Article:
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#### Slow Subspace Analysis: a New Algorithm for Invariance Learning

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##### Zitation

Lies, P., Häfner, R., & Bethge, M. (2011). *Slow Subspace
Analysis: a New Algorithm for Invariance Learning*. Poster presented at 12th Conference of Junior Neuroscientists
of Tübingen (NeNA 2011), Heiligkreuztal, Germany.

Zitierlink: http://hdl.handle.net/11858/00-001M-0000-0013-B9E4-B

##### Zusammenfassung

The appearance of objects in an image can change dramatically depending on their pose,
distance, and illumination. Learning representations that are invariant against such appearance
changes can be viewed as an important preprocessing step which removes distracting
variance from a data set, so that downstream classifiers or regression estimators perform
better. Complex cells in primary visual cortex are commonly seen as building blocks for such
invariant image representations (e.g. Riesenhuber Poggio 2000). While complex cells, like
simple cells, respond to edges of particular orientation they are less sensitive to the precise
location of the edge. A variety of neural algorithms have been proposed that aim at
explaining the response properties of complex cells as components of an invariant representation
that is optimized for the spatio-temporal statistics of the visual input. For certain
classes of transformations (e.g. translations, scalings, and rotations), it is possible to analytically
derive features that are invariant under these transformations, and the design of such
invariant features has been studied extensively in computer vision. The range of naturally
occurring transformations, however, is much more variable and not precisely known. Thus,
an analytical design of invariant features does not seem feasible. Instead one can seek to
find features that may not be perfectly invariant anymore but which on average change as
slowly as possible under the transformations occurring in the data (Földiák 1991). The best
known instantiation of this approach is slow feature analysis (SFA) which has been proposed
to underlie the formation of complex cell receptive fields (Berkes Wiskott 2005). From a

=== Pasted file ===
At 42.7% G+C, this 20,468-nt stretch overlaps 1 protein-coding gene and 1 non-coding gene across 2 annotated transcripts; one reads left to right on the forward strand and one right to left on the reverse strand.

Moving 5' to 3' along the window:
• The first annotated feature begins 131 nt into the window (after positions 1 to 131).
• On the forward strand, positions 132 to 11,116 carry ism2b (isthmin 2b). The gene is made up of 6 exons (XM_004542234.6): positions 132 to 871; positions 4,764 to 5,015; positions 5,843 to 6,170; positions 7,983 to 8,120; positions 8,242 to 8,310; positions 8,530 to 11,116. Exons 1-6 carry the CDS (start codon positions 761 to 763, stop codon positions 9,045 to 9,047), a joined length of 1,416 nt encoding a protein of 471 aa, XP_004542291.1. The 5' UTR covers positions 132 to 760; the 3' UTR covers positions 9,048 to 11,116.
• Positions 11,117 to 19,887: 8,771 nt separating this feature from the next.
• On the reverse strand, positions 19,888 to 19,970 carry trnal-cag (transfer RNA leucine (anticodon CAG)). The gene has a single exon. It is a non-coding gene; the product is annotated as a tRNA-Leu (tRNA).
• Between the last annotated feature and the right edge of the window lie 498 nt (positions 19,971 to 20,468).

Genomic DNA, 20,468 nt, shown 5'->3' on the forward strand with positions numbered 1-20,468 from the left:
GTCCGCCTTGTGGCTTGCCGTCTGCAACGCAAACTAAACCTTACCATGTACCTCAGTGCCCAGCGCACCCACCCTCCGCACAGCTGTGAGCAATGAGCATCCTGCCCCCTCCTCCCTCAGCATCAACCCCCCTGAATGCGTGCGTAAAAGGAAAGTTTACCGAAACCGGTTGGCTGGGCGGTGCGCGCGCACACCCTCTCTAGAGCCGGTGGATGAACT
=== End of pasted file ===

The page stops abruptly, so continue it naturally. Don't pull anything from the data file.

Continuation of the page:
machine learning perspective, SFA can be seen as a special case of oriented principal component
analysis that greedily searches for filters that maximize the signal-to-noise ratio if the
variations generated by the transformational changes are considered noise. For the learning of
complex cells the algorithm has been applied in the quadratic feature space. Here we present
a new algorithm called slow subspace analysis (SSA). SSA combines the slowness objective
of SFA with the energy model known from steerable filter theory such that it yields perfectly
invariant steerable filters in the ideal analytically tractable cases. There are two important
differences between SFA and SSA: First, while SSA uses the same slowness criterion as SFA
for each individual feature, it replaces the greedy search strategy by optimizing all filters
simultaneously for the best average slowness, and second, the optimization in SSA is done
only over the (n2 + n)/2 dimensional parameter space of orthogonal transforms on the original
n-dimensional signal space while for complex cell learning with SFA the optimization
is carried out over the entire quadratic feature space for which the number of parameters is
much larger, i.e. (n4+2n3−n2−2n)/8. These differences make SSA an interesting alternative
to SFA. In particular, the theoretical grounding of SSA in steerable filter theory is attractive
as it allows one to carry out meaningful model comparisons between different algorithms.
Accordingly, we show that our new algorithm exhibits larger slowness than SFA for various
important examples such as translations, rotations and scalings as well as natural movies.